The Challenges of Building a Startup Ecosystem in a Small Town

August 16, 2017

8:30 am

The town of Jackson, Tennessee, is known for it’s gorgeous Cypress Grove Nature park, Casey Jones Museum and baseball. Within the community Lisa Garner, executive director at theCO, is hard at work building a tech ecosystem and encouraging people to bring their startup ideas to fruition.

This time for the #StartupsEverywhere series, Lisa talks with me about the challenges of building an ecosystem in a small town, who is rolling up their sleeve to help and her theCO entity.

Lisa Garner is the Executive Director of theCO in Jackson, TN

Lisa Garner is the Executive Director of theCO in Jackson, TN

What’s your role in your ecosystem?

I am theCO’s Executive Director. My role has a number of facets—I manage the space and our employees, plan and organize our events and programming, and do the initial mentoring for entrepreneurs at theCO, among other things. I also run my own company, Garner Blue, making and selling hand-dyed indigo textiles and accessories. This has been especially helpful in my role at theCO, because as a business owner myself, I’m able to offer our founders a unique perspective.

Can you tell us a little more about theCO?

TheCO is the front door for innovation in West Tennessee. We are a resource, collaborative community, and support system for everyone from the serial entrepreneur to those taking their first plunge into business ownership. TheCO provides a place to design, prototype, and physically build that idea in your head via our makerspace (there’s robotics, woodworking, an electronics lab, metal working tools, lasers and 3D printers).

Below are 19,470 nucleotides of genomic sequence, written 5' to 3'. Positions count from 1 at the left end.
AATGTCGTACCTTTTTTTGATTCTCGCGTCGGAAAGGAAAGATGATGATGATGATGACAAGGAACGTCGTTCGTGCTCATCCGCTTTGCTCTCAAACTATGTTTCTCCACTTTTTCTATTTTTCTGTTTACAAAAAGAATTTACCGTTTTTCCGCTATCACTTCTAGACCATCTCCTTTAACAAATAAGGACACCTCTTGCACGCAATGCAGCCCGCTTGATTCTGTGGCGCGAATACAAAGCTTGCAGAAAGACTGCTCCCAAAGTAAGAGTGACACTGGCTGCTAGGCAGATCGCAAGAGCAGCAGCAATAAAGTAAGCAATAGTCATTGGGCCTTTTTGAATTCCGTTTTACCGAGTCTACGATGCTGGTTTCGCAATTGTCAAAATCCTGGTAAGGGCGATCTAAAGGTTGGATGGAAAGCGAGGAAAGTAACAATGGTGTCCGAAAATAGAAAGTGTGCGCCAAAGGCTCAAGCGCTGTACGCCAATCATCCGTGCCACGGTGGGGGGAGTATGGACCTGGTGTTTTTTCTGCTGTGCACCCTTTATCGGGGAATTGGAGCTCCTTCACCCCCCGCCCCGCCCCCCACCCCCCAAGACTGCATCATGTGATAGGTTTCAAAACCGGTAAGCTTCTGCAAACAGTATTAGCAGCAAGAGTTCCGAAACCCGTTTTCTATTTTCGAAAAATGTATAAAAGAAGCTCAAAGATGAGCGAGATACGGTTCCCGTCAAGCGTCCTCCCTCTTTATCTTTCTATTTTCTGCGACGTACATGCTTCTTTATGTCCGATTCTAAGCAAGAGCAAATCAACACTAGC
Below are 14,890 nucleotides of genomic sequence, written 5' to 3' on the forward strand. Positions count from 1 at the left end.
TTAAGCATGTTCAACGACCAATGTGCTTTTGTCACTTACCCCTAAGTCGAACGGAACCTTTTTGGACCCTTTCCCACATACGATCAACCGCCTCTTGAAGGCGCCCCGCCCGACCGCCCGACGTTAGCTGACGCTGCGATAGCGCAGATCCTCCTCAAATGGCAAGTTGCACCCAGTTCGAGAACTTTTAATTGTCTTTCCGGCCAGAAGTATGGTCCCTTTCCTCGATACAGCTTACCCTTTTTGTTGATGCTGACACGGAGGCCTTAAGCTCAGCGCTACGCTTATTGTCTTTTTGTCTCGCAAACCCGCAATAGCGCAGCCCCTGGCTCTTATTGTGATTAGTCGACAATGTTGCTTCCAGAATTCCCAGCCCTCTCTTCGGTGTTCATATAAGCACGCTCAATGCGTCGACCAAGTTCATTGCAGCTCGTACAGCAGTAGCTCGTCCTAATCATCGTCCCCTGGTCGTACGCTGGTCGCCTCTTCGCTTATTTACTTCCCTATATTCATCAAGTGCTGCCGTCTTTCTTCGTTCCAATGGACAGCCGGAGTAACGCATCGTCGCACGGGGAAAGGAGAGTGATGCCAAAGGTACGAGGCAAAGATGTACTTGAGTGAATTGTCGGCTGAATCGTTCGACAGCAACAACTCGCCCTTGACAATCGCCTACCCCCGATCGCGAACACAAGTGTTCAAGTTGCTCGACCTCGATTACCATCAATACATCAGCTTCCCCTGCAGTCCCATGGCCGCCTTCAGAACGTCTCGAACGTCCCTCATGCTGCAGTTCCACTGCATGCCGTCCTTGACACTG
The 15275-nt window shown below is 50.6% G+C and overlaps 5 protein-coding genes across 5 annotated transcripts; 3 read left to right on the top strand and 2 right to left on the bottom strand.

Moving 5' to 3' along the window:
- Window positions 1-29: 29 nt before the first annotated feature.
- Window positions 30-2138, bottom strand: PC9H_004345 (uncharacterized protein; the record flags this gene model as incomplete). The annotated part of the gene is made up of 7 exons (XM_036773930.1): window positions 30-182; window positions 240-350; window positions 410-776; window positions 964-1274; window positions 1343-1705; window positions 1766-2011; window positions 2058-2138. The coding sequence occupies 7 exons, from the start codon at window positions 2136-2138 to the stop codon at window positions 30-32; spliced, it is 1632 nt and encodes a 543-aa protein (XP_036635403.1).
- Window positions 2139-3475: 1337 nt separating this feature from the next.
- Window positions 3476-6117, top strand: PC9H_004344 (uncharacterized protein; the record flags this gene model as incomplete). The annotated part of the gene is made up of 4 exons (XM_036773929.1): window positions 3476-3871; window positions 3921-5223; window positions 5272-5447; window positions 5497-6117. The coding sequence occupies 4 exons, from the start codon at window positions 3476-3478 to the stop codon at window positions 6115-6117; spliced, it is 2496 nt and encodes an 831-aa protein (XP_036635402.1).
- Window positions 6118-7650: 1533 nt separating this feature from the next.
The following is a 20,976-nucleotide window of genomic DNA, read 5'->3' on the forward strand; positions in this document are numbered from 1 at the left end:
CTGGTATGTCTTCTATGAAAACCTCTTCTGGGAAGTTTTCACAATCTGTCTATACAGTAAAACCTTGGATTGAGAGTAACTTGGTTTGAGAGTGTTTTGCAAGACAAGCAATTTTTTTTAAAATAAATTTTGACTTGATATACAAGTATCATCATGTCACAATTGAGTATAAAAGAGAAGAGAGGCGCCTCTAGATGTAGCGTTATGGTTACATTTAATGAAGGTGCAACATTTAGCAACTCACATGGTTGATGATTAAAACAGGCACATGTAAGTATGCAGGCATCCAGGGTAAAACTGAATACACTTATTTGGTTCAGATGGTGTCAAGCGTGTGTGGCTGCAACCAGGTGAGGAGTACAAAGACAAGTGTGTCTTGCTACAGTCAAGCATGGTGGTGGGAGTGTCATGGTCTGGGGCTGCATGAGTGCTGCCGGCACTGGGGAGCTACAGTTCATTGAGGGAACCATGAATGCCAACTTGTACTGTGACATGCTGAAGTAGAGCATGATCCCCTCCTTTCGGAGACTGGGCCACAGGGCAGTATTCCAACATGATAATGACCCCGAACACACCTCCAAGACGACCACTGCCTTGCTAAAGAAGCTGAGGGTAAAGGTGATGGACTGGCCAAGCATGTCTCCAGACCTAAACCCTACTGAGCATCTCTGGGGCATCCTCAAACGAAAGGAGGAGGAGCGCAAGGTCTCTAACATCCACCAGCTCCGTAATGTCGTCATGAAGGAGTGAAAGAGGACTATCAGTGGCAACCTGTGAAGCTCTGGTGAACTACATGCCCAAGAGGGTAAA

We also have a coworking space that serves as a great alternative to working from home, providing a modern, professional space to meet with clients. Programmatically, theCO hosts community meetups, workshops, and business cohorts. We also help to grow coding talent locally through our Dev Catalyst program for high schoolers, various workshops, and much more.

Overall, we work to support entrepreneurs, makers, creatives and tech enthusiasts, and providing access to space, mentors, education, and community.

What is the biggest challenge you face in Jackson?

Our biggest challenge is getting people to step out on a limb to start and develop their ideas. While being in a small community has its advantages, it also means that we haven’t had the record of success seen in Silicon Valley, Nashville or Memphis. There’s a common mindset that: “I’m in West Tennessee, sometimes I don’t even have access to the internet, how could I create a successful startup here?”

But that’s one of the things theCO is trying to change. Last year we transformed an old school bus into a Mobile Innovation Lab (casually known as theCO:mobile), which we drive around western Tennessee in an effort to remind folks in our community that there is no reason they can’t start the next big company right here at home. This spring, we’re planning to take theCO:mobile to several colleges in our region to engage with students. The bus houses our 3D printer, virtual reality stations, and other equipment, as well as a computer lab so that we can teach coding skills on the road.